A 4,000-Year-Old Lipstick

Archaeologists claim to have discovered world’s oldest lipstick


ancient lipstick

The stone veil that held the world’s oldest Lipstick. Courtesy Eskandari et al.

A small stone vessel from the southeastern Jirof region of Iran may be the oldest lipstick ever discovered. Publishing in the journal Scientific Reports, archaeologists carried out a wide range of tests on the stone vial and the powdery substance found inside, which dates to the early second millennium BCE. While makeup was widespread across the ancient Near East and Asia, the archaeologists believe this may be the earliest evidence of lip coloring.

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Painting the Town Red

The unassuming vial, carved out of a greenish chlorite stone, was recovered along with other looted artifacts in southeast Iran after a large-scale flood uncovered an ancient burial ground. While the overall style of the vessel is similar to hundreds of other objects recovered from the burial ground, its exact size and shape, which lack any direct parallels, caught the eyes of a joint Italian-Iranian archaeological team. Subjugating the vial’s powdery substance to laboratory tests revealed a surprising result: The majority of the powder was made up of hematite, which produces a deep red color.

Although it is possible that the powder (which may have originally been a liquid or paste) was used for a different cosmetic purpose, the archaeologists are confident that it was an early form of lipstick. Compared to other ancient cosmetics, the dark red of the lipstick is rather unique. Other cosmetics consisted of either lighter-hued foundations or the black of the kohl eyeliner that is still heavily used around the Middle East today.

Perhaps most surprising is not the lipstick’s color, but its chemical composition, which is remarkably similar to modern lipsticks. While other cosmetics from the time included large quantities of lead-based materials, the lipstick contained only a negligible amount of lead. The team suggests this is likely evidence that the ancient craftspeople who made the lipstick understood lead’s poisonous properties and, therefore, excluded it from the lipstick, which, of course, would have been placed on the lips and sometimes ingested.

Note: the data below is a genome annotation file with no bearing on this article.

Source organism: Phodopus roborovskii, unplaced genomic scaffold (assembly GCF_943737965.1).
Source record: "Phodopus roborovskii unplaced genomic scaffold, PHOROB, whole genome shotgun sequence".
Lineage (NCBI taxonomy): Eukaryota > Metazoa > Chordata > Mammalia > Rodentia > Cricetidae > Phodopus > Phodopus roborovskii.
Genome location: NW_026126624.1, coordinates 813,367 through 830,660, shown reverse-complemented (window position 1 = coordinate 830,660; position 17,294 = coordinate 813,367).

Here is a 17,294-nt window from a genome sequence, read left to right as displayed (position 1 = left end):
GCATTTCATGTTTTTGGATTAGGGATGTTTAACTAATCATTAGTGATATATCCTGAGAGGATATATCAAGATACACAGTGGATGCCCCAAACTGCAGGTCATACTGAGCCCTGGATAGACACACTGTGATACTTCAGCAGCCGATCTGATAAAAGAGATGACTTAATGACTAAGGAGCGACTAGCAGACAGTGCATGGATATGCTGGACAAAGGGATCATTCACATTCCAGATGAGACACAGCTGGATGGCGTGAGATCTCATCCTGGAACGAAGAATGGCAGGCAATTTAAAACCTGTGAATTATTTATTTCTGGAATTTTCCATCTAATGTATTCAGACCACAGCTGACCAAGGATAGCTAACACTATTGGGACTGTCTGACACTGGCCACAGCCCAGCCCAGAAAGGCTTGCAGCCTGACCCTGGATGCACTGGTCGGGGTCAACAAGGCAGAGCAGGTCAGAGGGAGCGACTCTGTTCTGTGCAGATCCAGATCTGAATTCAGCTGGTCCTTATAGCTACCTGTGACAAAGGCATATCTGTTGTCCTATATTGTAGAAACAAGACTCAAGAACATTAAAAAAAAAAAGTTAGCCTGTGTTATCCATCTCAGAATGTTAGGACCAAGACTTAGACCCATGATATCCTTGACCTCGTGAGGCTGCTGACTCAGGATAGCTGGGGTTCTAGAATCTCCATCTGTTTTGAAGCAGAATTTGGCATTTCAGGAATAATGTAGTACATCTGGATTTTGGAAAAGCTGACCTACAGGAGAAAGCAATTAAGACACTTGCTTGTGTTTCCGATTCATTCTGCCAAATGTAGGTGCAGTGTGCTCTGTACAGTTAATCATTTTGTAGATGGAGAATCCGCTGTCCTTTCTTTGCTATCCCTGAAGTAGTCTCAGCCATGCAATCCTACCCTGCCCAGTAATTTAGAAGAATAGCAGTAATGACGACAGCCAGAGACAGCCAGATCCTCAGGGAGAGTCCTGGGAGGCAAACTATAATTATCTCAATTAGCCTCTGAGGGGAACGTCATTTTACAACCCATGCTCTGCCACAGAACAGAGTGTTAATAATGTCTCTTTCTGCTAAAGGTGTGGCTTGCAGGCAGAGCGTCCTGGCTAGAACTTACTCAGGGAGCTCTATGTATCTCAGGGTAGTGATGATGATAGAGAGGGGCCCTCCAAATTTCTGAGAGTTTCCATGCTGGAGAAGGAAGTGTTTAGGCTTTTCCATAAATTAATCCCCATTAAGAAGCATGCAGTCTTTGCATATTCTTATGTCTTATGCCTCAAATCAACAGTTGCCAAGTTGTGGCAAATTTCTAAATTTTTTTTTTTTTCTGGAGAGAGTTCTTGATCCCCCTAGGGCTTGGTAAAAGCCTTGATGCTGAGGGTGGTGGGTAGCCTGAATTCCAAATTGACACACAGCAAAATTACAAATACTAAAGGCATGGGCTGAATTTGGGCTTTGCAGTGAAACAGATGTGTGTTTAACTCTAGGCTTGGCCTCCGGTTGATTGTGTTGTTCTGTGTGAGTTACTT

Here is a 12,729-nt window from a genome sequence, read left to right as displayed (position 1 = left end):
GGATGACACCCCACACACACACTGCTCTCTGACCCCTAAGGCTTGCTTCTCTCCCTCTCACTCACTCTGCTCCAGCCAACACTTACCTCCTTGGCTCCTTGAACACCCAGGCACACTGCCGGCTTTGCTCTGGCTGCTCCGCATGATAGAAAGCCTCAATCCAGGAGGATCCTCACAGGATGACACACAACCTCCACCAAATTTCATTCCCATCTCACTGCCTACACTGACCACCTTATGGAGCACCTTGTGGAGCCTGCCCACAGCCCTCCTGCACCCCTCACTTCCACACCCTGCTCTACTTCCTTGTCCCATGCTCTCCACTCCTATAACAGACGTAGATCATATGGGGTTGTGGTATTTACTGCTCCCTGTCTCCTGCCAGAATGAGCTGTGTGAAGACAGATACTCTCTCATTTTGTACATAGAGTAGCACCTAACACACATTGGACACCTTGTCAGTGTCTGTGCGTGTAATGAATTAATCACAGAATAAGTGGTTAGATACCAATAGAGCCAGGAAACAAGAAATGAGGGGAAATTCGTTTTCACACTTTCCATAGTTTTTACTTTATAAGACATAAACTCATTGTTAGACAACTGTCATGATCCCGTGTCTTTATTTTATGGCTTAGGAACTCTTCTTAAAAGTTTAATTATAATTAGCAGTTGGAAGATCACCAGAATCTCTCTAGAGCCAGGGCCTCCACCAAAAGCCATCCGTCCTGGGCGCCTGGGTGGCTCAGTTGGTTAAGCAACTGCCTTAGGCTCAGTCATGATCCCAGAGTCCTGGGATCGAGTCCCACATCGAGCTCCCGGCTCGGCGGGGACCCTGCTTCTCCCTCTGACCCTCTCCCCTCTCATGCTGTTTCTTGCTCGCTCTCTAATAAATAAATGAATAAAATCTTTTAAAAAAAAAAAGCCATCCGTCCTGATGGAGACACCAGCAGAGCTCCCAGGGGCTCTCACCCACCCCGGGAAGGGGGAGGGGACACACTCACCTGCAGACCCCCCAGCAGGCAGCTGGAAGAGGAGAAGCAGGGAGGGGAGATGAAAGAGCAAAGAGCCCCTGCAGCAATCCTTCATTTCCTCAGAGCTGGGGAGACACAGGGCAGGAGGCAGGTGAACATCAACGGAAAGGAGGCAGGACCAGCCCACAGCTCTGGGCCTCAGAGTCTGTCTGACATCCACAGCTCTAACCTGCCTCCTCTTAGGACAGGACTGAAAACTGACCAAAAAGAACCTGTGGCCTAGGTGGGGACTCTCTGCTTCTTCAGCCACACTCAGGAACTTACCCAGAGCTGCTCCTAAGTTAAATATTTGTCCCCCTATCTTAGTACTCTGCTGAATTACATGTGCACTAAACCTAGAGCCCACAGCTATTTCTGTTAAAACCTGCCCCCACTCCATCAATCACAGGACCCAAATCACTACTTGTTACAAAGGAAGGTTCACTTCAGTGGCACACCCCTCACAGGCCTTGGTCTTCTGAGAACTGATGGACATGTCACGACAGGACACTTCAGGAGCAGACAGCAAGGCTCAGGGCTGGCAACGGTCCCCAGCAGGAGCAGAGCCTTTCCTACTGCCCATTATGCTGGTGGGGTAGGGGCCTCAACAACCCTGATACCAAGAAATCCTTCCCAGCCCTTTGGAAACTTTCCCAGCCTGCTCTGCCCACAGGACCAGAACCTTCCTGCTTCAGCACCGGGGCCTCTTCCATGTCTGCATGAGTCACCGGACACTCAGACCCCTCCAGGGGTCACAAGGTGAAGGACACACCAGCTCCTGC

Other elements in the lipstick included plant fibers and particles of quartz crystal, which may have been intended to provide extra shimmer and glitter. Fortunately, the powdery substance included enough carbon-based materials, such as plant fibers, that the archaeologists were able to carry out radiocarbon testing. Analysis revealed that the lipstick dates between 1936 and 1687 BCE. According to the archaeologists, the lipstick was likely part of a funerary deposit, as cosmetics were frequently buried with the deceased, which would also be consistent with the burial ground location where the vial was likely found.

The lipstick vial and the other associated artifacts (now housed in the Jirof Archaeological Museum) are thought to come from the kingdom that ruled over the region at the time. Although archaeological studies of the civilization are in their infancy, it was likely the kingdom of Marhashi, which is mentioned in contemporary cuneiform sources from Mesopotamia.

Related reading in Bible History Daily:

The Egyptian “Scent of Eternity”

Mapping Ancient Sites in Iran

All-Access members, read more in the BAS Library:

Albright the Beautician Reveals Secrets of Queen Esther’s Cosmetic Aids

What the Babylonian Flood Stories Can and Cannot Teach Us About the Genesis Flood

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